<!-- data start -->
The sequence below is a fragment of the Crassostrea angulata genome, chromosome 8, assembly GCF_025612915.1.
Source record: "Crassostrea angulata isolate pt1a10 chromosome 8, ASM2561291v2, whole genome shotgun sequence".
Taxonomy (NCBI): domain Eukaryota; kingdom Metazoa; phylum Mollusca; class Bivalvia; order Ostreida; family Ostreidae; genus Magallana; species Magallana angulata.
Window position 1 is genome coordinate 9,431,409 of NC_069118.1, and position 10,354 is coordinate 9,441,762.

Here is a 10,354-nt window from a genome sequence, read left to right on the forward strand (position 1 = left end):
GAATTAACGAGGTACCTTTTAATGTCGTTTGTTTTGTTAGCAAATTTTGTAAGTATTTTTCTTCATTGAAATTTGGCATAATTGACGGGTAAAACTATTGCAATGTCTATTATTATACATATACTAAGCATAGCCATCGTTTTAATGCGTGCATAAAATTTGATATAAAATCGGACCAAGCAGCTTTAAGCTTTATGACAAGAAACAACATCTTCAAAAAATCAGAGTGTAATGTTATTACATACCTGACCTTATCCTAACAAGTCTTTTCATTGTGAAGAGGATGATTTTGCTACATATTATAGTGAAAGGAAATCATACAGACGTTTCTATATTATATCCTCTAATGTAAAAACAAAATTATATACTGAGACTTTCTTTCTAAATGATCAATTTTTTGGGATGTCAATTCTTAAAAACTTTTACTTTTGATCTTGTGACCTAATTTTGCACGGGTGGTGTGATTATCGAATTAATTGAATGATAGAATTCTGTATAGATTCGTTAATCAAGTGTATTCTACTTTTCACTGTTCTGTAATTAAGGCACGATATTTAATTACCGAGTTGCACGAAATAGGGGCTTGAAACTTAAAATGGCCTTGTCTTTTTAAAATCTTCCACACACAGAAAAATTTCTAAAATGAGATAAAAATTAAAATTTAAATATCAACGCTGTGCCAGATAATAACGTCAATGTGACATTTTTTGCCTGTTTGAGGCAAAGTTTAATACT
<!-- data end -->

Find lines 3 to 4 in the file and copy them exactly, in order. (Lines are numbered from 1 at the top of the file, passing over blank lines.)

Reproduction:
Taxonomy (NCBI): domain Eukaryota; kingdom Metazoa; phylum Mollusca; class Bivalvia; order Ostreida; family Ostreidae; genus Magallana; species Magallana angulata.
Window position 1 is genome coordinate 9,431,409 of NC_069118.1, and position 10,354 is coordinate 9,441,762.